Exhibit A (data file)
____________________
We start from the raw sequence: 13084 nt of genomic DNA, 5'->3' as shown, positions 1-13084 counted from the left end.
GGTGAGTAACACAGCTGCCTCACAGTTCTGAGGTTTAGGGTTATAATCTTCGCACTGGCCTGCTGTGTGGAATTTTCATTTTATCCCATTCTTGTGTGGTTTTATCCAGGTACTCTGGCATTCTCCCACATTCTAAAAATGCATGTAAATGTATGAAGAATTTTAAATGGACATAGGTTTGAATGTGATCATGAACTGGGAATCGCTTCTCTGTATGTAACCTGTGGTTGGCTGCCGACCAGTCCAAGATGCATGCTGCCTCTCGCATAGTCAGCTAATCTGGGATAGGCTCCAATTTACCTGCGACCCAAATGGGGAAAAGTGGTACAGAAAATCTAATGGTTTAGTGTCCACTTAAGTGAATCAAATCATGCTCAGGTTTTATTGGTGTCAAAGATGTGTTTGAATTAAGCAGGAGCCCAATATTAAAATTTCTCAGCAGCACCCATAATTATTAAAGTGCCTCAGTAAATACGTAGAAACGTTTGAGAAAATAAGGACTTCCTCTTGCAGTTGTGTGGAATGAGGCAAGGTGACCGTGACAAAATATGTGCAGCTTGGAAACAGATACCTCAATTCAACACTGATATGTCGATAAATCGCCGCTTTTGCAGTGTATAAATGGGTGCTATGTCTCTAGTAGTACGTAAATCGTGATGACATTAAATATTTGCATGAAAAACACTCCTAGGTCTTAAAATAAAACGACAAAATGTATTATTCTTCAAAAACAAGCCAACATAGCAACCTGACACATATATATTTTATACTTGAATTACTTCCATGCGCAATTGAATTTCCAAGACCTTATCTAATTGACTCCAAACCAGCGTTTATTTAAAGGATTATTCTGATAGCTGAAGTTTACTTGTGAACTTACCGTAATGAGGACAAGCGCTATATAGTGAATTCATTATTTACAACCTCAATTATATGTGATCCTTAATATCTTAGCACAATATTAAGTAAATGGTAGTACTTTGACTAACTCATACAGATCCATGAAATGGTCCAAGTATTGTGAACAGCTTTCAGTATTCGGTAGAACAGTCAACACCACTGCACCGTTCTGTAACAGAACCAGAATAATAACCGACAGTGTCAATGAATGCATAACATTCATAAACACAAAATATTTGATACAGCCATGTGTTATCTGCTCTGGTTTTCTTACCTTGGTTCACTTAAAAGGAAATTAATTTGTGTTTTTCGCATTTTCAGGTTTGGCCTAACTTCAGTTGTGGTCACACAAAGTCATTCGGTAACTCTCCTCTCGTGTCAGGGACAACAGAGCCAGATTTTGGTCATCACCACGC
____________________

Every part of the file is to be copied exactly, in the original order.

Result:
We start from the raw sequence: 13084 nt of genomic DNA, 5'->3' as shown, positions 1-13084 counted from the left end.
GGTGAGTAACACAGCTGCCTCACAGTTCTGAGGTTTAGGGTTATAATCTTCGCACTGGCCTGCTGTGTGGAATTTTCATTTTATCCCATTCTTGTGTGGTTTTATCCAGGTACTCTGGCATTCTCCCACATTCTAAAAATGCATGTAAATGTATGAAGAATTTTAAATGGACATAGGTTTGAATGTGATCATGAACTGGGAATCGCTTCTCTGTATGTAACCTGTGGTTGGCTGCCGACCAGTCCAAGATGCATGCTGCCTCTCGCATAGTCAGCTAATCTGGGATAGGCTCCAATTTACCTGCGACCCAAATGGGGAAAAGTGGTACAGAAAATCTAATGGTTTAGTGTCCACTTAAGTGAATCAAATCATGCTCAGGTTTTATTGGTGTCAAAGATGTGTTTGAATTAAGCAGGAGCCCAATATTAAAATTTCTCAGCAGCACCCATAATTATTAAAGTGCCTCAGTAAATACGTAGAAACGTTTGAGAAAATAAGGACTTCCTCTTGCAGTTGTGTGGAATGAGGCAAGGTGACCGTGACAAAATATGTGCAGCTTGGAAACAGATACCTCAATTCAACACTGATATGTCGATAAATCGCCGCTTTTGCAGTGTATAAATGGGTGCTATGTCTCTAGTAGTACGTAAATCGTGATGACATTAAATATTTGCATGAAAAACACTCCTAGGTCTTAAAATAAAACGACAAAATGTATTATTCTTCAAAAACAAGCCAACATAGCAACCTGACACATATATATTTTATACTTGAATTACTTCCATGCGCAATTGAATTTCCAAGACCTTATCTAATTGACTCCAAACCAGCGTTTATTTAAAGGATTATTCTGATAGCTGAAGTTTACTTGTGAACTTACCGTAATGAGGACAAGCGCTATATAGTGAATTCATTATTTACAACCTCAATTATATGTGATCCTTAATATCTTAGCACAATATTAAGTAAATGGTAGTACTTTGACTAACTCATACAGATCCATGAAATGGTCCAAGTATTGTGAACAGCTTTCAGTATTCGGTAGAACAGTCAACACCACTGCACCGTTCTGTAACAGAACCAGAATAATAACCGACAGTGTCAATGAATGCATAACATTCATAAACACAAAATATTTGATACAGCCATGTGTTATCTGCTCTGGTTTTCTTACCTTGGTTCACTTAAAAGGAAATTAATTTGTGTTTTTCGCATTTTCAGGTTTGGCCTAACTTCAGTTGTGGTCACACAAAGTCATTCGGTAACTCTCCTCTCGTGTCAGGGACAACAGAGCCAGATTTTGGTCATCACCACGC